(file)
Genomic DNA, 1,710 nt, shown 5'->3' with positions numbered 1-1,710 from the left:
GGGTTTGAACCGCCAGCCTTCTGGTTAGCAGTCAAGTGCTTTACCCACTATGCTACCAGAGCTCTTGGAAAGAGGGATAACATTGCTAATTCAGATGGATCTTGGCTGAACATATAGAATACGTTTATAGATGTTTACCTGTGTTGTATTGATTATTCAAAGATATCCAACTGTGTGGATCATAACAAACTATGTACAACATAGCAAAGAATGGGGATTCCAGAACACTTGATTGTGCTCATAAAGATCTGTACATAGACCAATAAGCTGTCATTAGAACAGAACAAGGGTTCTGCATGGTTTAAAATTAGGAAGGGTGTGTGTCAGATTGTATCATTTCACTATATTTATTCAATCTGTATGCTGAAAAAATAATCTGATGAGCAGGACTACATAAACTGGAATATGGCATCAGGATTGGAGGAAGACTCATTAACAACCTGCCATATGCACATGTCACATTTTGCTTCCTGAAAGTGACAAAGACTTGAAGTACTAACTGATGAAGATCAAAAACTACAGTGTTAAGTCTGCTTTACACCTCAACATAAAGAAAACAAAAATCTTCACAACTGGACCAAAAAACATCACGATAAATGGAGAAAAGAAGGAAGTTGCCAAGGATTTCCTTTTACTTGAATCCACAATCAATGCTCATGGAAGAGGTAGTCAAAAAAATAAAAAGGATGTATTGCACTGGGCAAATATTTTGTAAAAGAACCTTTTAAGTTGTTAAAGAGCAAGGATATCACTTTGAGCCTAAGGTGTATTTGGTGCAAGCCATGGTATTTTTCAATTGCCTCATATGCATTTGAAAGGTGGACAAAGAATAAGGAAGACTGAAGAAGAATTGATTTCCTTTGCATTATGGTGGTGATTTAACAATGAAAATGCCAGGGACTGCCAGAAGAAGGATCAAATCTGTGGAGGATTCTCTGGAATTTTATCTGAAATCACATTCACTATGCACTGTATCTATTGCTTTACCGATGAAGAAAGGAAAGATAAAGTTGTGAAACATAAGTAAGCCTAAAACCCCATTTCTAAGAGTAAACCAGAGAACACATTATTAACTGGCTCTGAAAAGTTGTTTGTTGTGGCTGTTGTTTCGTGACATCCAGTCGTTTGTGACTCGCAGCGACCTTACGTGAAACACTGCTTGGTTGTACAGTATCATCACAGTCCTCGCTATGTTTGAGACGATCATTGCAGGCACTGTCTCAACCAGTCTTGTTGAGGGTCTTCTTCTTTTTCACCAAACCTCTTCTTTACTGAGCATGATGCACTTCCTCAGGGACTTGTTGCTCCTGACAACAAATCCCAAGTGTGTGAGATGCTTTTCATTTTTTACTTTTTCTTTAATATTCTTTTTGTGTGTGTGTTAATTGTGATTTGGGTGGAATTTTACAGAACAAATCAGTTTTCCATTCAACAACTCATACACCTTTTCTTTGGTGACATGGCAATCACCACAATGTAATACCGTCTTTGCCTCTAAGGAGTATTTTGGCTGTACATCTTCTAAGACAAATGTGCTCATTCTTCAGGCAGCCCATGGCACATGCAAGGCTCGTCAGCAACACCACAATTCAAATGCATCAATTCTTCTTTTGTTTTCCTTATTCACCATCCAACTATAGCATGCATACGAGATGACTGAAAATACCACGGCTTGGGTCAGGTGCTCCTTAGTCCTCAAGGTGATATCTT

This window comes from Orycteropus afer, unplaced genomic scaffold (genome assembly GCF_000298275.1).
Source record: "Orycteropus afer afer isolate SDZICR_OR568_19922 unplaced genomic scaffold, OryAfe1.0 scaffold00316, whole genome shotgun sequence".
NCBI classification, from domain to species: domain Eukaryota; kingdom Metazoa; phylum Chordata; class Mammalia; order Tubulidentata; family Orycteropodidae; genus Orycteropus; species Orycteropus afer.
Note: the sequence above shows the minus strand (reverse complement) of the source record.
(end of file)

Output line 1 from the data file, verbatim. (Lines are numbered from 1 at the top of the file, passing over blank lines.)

Genomic DNA, 1,710 nt, shown 5'->3' with positions numbered 1-1,710 from the left: